Mic check: Pelosi, Hoyer experience health care hearing bloopers

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A meeting between House Democrats and health entitlement beneficiaries got off to an awkward start Tuesday.

As the House began debate on the GOP health-reform repeal law, Democratic leaders Nancy Pelosi and Steny Hoyer held a meeting in the Capitol Visitors Center featuring those who say they benefit from the law’s changes.

But the event was not without missteps for the newly-minted minority leaders, as Pelosi, Hoyer and Rep. Henry Cuellar all three fumbled with their microphones (and sometimes with their new titles.) The event was dubbed a “hearing,” but technically was not one because the majority controls committees and hearings.

“Let me see if I can turn this on,” Pelosi said. “Do you know how to turn this on?” she asked into the working microphone before realizing it was on already.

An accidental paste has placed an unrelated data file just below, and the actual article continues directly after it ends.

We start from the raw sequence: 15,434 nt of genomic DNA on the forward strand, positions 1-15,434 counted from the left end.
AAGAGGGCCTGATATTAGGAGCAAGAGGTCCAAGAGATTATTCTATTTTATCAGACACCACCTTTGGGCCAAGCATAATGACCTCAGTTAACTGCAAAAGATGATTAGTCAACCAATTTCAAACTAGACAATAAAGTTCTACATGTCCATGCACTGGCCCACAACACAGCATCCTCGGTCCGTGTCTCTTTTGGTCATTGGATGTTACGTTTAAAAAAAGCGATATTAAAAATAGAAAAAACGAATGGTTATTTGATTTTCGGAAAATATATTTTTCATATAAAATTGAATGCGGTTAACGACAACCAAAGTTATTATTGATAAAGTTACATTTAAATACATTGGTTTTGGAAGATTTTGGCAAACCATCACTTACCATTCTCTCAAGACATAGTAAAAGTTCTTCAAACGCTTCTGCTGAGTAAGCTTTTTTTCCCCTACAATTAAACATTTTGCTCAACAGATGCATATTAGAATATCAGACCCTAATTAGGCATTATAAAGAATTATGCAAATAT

She then introduced Rep. Steny Hoyer as Leader Hoyer, a title he bore when Democrats were still in the majority. She corrected herself quickly, calling him “House Democratic Whip” before turning over the event to Hoyer.

Hoyer had his own problems, speaking inaudibly for 20 seconds into a microphone that wasn’t on before someone reached over and turned it on for him:

“Is it on now? Anybody care about what I said previously?” he asked, chuckling along with the press and audience.

Rep. Henry Cuellar couldn’t tell whether his microphone was on either, speaking for several minutes before someone stepped in to turn it on for him.

ABC also reported that one of the witness’ name cards was placed upside down.

The meeting featured testimony from Vernal Branch, a breast-cancer survivor, Dr. Odette Cohen, a pediatrician, Ed Burke, a hemophiliac worried about lifetime caps on insurance, and Medicare recipient Claudette Therriault.

There have been growing pains on both sides of the aisle at the beginning of the 112th Congress as party leaders have goofed in getting used to their new roles. Most notably, two Republican House members neglected to be sworn in properly, and had to have their subsequent votes taken out of the Congressional Record until they could be sworn in again.